The G.K. Chesterton Room houses the printed word’s rich history
By John C. Bruening ’86
It was a mystery for decades. The G.K. Chesterton Room, located on the third floor of the Grasselli Library and John G. and Mary Jane Breen Learning Center, is a place everyone in the John Carroll community had heard of, but few had seen. Many students who spent time in the library knew little about the room or who Chesterton was. The Chesterton Room is as old as the library, and five decades after it was drawn into the original design and construction of the library, it’s finally open for business – for everybody.
“You’ll find the whole gamut, spanning hundreds of years,” says Charles Zarobila, Ph.D., ’72, curator of special collections. “Books from the beginning of printing to contemporary times. There’s the spectrum of liberal arts – theology, literature, languages, philosophy. Because we’re John Carroll and have a theological history, there’s a strong theological dimension to the collection.”
Home to 3,500 titles, the room is named in honor of Gilbert Keith Chesterton, the prolific British writer whose body of work is as eclectic as it is massive. In a span of four decades between the 1890s until his death in 1936, Chesterton’s writing career encompassed journalism, poetry, fiction, philosophy, playwriting, essays, literary and art criticism, biography, and Christian apologetics.
A substantial collection of this work made its way to JCU via a series of convergent events more than a half century ago. Chesterton had been a favorite writer of Robert Yackshaw, Ph.D., an English professor at Carroll during the 1950s through the mid- 1980s. Early in his career, Yackshaw became aware of a large collection of Chesterton first editions – about 1,200 in all – and other Chesterton-related memorabilia that was part of the estate of Robert John Bayer, a Chicago newspaperman and Chesterton aficionado who died a few years earlier.
“Chesterton had converted to Catholicism later in life [in 1922, at age 48],” Zarobila says. “In addition to writing stories and poetry, he wrote a lot of theological essays about Catholicism. That was probably why Yackshaw thought the collection would be relevant to a Catholic university. He was interested in Chesterton as a writer, and then there was this Catholic connection. So he convinced the school the collection would be a nice addition to the special books we had in our library.”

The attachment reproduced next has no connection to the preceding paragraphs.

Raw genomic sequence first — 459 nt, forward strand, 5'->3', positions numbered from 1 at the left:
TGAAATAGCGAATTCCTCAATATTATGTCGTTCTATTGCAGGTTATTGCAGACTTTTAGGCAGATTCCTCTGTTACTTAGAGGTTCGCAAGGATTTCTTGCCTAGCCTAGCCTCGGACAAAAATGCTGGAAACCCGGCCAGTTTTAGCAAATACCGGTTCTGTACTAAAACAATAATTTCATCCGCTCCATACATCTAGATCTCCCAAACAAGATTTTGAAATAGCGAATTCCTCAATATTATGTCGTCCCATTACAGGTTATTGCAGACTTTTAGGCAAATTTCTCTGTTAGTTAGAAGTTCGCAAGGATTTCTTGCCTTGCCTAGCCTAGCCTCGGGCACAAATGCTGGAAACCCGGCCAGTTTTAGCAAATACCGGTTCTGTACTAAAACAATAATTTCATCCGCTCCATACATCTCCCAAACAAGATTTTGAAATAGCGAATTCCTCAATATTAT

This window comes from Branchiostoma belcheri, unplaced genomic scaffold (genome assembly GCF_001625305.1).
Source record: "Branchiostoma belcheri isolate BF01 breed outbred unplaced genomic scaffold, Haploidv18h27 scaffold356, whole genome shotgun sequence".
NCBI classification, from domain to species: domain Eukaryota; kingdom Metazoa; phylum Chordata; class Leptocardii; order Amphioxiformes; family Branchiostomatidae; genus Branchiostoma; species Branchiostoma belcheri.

At the time of the acquisition in the late 1950s, the library was located in the Administration Building, but plans were under way to build a free-standing library. During the design phase of the new building – eventually christened Grasselli Library – space was set aside on the third floor for a room that would house rare books and special collections, including items from the library and some that had been in storage at St. Ignatius College – the precursor to John Carroll, now St. Ignatius High School on Cleveland’s near West Side – since its founding in 1886.
The ornate woodwork and furnishings in the Chesterton Room were once a part of the Longwood Mansion, an English Tudor house on a 125-acre estate along Mayfield Road in nearby Cleveland Heights. In the early 1900s, the Longwood mansion belonged to John L. Severance – industrialist, patron of the arts, and scion of Cleveland’s wealthy and influential Severance family – but was demolished in 1960 to make way for Severance Mall, a retail complex. Carroll acquired some of the mansion’s woodwork and furnishings and installed them in the new library’s rare book room, which became the repository for the Chesterton collection, as well as old and rare books from the aforementioned sources.
Old and sacred
Shortly after Grasselli Library opened in 1961, the special collections room was christened the G.K. Chesterton Room. From the beginning, it was considered sacred territory. By the early ’70s, when Zarobila began working in the library, things hadn’t changed much.
Lincoln’s in the Chesterton Room
Of all the acquisitions in the Grasselli Library and John G. and Mary Jane Breen Learning Center’s special collections, the most recent might be one of the most prestigious. Early in 2011, a John Carroll alumnus, who wishes to remain anonymous, began donating a 24-volume biography of Abraham Lincoln to the library, where it will be housed in the G.K. Chesterton Room.
“Abraham Lincoln: A History,” originally a 10-volume opus written by John G. Nicolay and John Hay and published in 1890, is one of the earliest and most definitive chronicles of the life of the 16th president of the United States. Nicolay and Hay served as secretaries to Lincoln during his presidency. The gift is a 1910 edition of the Nicolay- Hay biography, enhanced with supplemental illustrations and expanded to 24 volumes.
“The publishers of this edition took all the same printing plates that had been used in the previous mass-market edition and printed it on higher quality paper, bound it in leather, and inserted many luxurious illustrations,” says Charles Zarobila, Ph.D., ’72, curator of special collections at the library and the keeper of the Chesterton Room.
“The pictures in the original edition were are all black-and- white engravings, but someone took watercolors and painted them for this 1910 edition. Also, the title pages of each of these 24 volumes weren’t printed; they were handcrafted, so each book is a mixture of calligraphy and print technology.”